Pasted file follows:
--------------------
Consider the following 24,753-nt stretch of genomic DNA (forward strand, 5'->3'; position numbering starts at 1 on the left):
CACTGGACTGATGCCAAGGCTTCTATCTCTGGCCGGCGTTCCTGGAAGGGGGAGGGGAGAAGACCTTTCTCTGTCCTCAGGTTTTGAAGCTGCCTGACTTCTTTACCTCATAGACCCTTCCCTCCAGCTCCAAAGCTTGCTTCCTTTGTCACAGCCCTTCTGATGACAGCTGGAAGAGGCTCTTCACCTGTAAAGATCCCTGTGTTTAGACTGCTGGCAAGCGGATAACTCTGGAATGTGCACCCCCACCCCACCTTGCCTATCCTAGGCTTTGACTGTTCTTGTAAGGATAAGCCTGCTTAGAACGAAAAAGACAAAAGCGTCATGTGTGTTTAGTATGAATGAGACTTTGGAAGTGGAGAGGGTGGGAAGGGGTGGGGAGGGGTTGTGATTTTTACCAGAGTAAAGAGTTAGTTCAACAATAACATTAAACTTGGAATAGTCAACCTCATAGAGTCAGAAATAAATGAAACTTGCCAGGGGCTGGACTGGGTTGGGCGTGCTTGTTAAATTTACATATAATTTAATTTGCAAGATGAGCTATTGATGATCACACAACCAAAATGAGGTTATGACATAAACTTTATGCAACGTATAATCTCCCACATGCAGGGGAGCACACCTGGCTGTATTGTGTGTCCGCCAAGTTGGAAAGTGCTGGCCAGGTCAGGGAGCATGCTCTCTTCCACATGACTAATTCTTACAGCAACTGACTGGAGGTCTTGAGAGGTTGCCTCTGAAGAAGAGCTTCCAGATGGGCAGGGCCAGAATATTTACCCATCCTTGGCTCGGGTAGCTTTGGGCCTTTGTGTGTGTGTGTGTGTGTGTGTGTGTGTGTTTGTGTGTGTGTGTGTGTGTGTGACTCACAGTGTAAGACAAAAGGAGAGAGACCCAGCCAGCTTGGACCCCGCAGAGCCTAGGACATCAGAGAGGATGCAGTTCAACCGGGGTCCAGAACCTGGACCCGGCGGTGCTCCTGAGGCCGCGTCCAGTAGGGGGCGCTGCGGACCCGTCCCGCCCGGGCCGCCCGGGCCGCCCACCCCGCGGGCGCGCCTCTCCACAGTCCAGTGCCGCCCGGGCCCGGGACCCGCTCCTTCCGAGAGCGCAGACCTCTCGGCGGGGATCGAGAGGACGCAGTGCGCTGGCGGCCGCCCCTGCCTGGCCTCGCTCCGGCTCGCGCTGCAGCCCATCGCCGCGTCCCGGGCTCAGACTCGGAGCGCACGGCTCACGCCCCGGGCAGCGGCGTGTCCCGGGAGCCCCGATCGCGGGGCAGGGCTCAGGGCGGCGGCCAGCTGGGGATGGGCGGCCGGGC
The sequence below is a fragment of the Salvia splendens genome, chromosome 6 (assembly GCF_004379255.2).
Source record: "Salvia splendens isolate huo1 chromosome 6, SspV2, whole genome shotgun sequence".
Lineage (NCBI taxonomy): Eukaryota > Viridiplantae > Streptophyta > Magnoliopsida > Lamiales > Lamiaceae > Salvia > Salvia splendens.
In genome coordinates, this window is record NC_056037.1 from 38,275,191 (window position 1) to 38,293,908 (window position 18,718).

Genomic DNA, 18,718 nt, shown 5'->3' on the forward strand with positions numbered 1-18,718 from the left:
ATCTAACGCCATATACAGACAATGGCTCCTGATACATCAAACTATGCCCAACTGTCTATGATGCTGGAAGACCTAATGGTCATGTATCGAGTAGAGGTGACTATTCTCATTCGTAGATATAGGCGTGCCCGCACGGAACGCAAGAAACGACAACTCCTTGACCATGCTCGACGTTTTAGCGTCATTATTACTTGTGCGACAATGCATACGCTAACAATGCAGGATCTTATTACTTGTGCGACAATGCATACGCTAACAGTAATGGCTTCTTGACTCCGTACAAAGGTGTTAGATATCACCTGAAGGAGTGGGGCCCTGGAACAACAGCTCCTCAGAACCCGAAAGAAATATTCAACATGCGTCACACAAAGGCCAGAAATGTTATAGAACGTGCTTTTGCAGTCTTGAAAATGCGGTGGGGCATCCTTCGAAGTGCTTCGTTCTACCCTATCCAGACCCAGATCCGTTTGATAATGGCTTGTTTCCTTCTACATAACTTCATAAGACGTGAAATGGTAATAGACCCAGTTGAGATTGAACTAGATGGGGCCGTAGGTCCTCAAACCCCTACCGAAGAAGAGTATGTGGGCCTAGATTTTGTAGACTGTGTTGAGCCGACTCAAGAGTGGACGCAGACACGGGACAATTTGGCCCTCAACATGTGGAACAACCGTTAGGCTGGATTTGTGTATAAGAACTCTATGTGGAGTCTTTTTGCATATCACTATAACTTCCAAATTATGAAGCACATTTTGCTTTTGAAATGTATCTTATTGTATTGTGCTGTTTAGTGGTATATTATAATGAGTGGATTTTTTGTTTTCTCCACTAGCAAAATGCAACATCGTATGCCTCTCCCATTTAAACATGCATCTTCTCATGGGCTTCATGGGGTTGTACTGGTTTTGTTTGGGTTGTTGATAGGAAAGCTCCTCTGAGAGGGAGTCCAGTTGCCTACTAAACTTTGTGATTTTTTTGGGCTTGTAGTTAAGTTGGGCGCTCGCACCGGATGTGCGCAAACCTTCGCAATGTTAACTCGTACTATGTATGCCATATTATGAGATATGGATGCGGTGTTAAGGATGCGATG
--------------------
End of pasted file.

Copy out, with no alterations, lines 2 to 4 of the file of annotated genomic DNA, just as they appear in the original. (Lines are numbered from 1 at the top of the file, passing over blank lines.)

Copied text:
CACTGGACTGATGCCAAGGCTTCTATCTCTGGCCGGCGTTCCTGGAAGGGGGAGGGGAGAAGACCTTTCTCTGTCCTCAGGTTTTGAAGCTGCCTGACTTCTTTACCTCATAGACCCTTCCCTCCAGCTCCAAAGCTTGCTTCCTTTGTCACAGCCCTTCTGATGACAGCTGGAAGAGGCTCTTCACCTGTAAAGATCCCTGTGTTTAGACTGCTGGCAAGCGGATAACTCTGGAATGTGCACCCCCACCCCACCTTGCCTATCCTAGGCTTTGACTGTTCTTGTAAGGATAAGCCTGCTTAGAACGAAAAAGACAAAAGCGTCATGTGTGTTTAGTATGAATGAGACTTTGGAAGTGGAGAGGGTGGGAAGGGGTGGGGAGGGGTTGTGATTTTTACCAGAGTAAAGAGTTAGTTCAACAATAACATTAAACTTGGAATAGTCAACCTCATAGAGTCAGAAATAAATGAAACTTGCCAGGGGCTGGACTGGGTTGGGCGTGCTTGTTAAATTTACATATAATTTAATTTGCAAGATGAGCTATTGATGATCACACAACCAAAATGAGGTTATGACATAAACTTTATGCAACGTATAATCTCCCACATGCAGGGGAGCACACCTGGCTGTATTGTGTGTCCGCCAAGTTGGAAAGTGCTGGCCAGGTCAGGGAGCATGCTCTCTTCCACATGACTAATTCTTACAGCAACTGACTGGAGGTCTTGAGAGGTTGCCTCTGAAGAAGAGCTTCCAGATGGGCAGGGCCAGAATATTTACCCATCCTTGGCTCGGGTAGCTTTGGGCCTTTGTGTGTGTGTGTGTGTGTGTGTGTGTGTGTTTGTGTGTGTGTGTGTGTGTGTGACTCACAGTGTAAGACAAAAGGAGAGAGACCCAGCCAGCTTGGACCCCGCAGAGCCTAGGACATCAGAGAGGATGCAGTTCAACCGGGGTCCAGAACCTGGACCCGGCGGTGCTCCTGAGGCCGCGTCCAGTAGGGGGCGCTGCGGACCCGTCCCGCCCGGGCCGCCCGGGCCGCCCACCCCGCGGGCGCGCCTCTCCACAGTCCAGTGCCGCCCGGGCCCGGGACCCGCTCCTTCCGAGAGCGCAGACCTCTCGGCGGGGATCGAGAGGACGCAGTGCGCTGGCGGCCGCCCCTGCCTGGCCTCGCTCCGGCTCGCGCTGCAGCCCATCGCCGCGTCCCGGGCTCAGACTCGGAGCGCACGGCTCACGCCCCGGGCAGCGGCGTGTCCCGGGAGCCCCGATCGCGGGGCAGGGCTCAGGGCGGCGGCCAGCTGGGGATGGGCGGCCGGGC
The sequence below is a fragment of the Salvia splendens genome, chromosome 6 (assembly GCF_004379255.2).
Source record: "Salvia splendens isolate huo1 chromosome 6, SspV2, whole genome shotgun sequence".